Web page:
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# Activation functions

A short article describing the use of activation functions in convolutional neural networks

A quick overview of the important activation functions used in deep learning, in particular ReLU.

Much of the power of deep learning networks comes from non-linearity. Loosely speaking, non-linearity is any relationship where the response of an output in response to an input can’t be represented by a straight line. Though neural networks and CNNs are complex and multidimensional in structure all the relationships between node or neurons are linear in nature. You just multiply the values by the weights of all the connections and add them up. On it’s own this is not enough to yield the useful results we want from deep learning, so this is where activation functions come in.

## Activation functions

So what is an activation function? All it is a mathematical relationship, or function, of one number (the input, or X) to another (the output, or Y). You can think of it as the way an output changes as an input increases. An example of an activation function is just a straight line y = mx +c (with m the gradient and c a constant), but since we want to introduce some non-linearity to the system this is no good to us.

An example of an activation function used in machine learning is the sigmoid function, often denoted as (sigma):

(sigma(x) = frac{1}{1+e^{-x}}),

Which looks like this:

Don’t worry about the formula, the important thing is the shape. For most values below zero the function takes the value zero, and for most values above zero it takes the value one. Only values in a small range around zero give intermediate values.

Another activation function sometimes used is the hyperbolic tangent function, or tanh:

(tanh(x) = frac{e^x-e^{-x}}{ e^x+e^{-x }}),

Which looks like this:

Again, don’t worry about the formula, the important thing to notice is the shape. It’s similar to the sigmoid function, but rather than varying between zero and one, it varies from minus one to one.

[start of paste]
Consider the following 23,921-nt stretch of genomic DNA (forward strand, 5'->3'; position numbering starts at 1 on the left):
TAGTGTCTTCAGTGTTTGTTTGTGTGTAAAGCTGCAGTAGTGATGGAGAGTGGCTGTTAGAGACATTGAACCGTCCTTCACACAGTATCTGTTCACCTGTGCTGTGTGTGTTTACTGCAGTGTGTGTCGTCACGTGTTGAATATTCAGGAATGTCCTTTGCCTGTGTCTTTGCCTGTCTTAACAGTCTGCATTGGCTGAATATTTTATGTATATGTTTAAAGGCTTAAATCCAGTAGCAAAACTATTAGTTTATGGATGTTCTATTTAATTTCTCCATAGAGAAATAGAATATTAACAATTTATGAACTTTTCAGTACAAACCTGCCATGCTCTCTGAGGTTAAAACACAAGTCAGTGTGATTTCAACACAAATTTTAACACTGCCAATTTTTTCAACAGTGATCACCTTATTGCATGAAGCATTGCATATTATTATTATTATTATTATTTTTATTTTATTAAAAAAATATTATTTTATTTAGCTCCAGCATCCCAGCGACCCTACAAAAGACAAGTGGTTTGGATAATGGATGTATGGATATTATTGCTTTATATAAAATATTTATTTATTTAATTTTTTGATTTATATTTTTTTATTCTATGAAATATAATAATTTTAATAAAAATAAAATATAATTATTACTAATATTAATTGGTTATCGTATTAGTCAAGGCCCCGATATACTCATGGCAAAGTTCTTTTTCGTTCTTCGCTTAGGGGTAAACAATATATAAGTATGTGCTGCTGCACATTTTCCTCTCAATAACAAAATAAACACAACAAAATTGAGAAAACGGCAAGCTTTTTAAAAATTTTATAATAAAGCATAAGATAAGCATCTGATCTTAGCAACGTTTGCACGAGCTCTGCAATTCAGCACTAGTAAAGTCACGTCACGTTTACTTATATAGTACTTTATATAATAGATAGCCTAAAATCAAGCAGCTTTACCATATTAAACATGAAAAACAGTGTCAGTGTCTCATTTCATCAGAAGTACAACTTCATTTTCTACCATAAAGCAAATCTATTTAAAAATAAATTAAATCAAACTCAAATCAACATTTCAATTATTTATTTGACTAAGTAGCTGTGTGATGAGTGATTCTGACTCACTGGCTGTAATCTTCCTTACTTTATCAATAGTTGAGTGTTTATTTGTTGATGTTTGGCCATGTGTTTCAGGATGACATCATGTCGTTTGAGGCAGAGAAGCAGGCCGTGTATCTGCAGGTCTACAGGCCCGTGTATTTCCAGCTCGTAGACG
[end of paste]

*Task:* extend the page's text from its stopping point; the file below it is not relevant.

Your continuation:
## ReLU

You might encounter the tanh or sigmoid functions elsewhere if you’re studying machine learning more broadly, but the most important activation function for deep learning is probably the ReLU function. This stands for Rectified Linear Unit, which sounds complicated but it actually quite simple. It just returns zero for values of X below zero, and X for values above zero. So it’s like an IF statement that gives you the same number back for positive numbers, and zero back for negative numbers.

You can express this more formally as follows:

(begin{equation} ReLU(X) = begin{cases} X & text{if $X geq 0$}\ 0 & text{otherwise} end{cases} end{equation}),

And if you plot it, it looks like this:

Most of the CNNs we will look at in this course will make regular use of ReLU activation functions, in particular after convolutional or fully connected layers, and rather than being calculated for a single number as in the plots above, it will be applied to large arrays of numbers at the same time.

If you think about it, all its really doing is taking an array of numbers, which may be positive or negative, setting all the negative number to zero, and leaving the others unchanged.

## Activation functions in CNNs

We’ll see how activation functions are used within CNNs later this week. Before that though, we need to take a closer look at tensors as we will do in the next activity.

Images (c) The University of Nottingham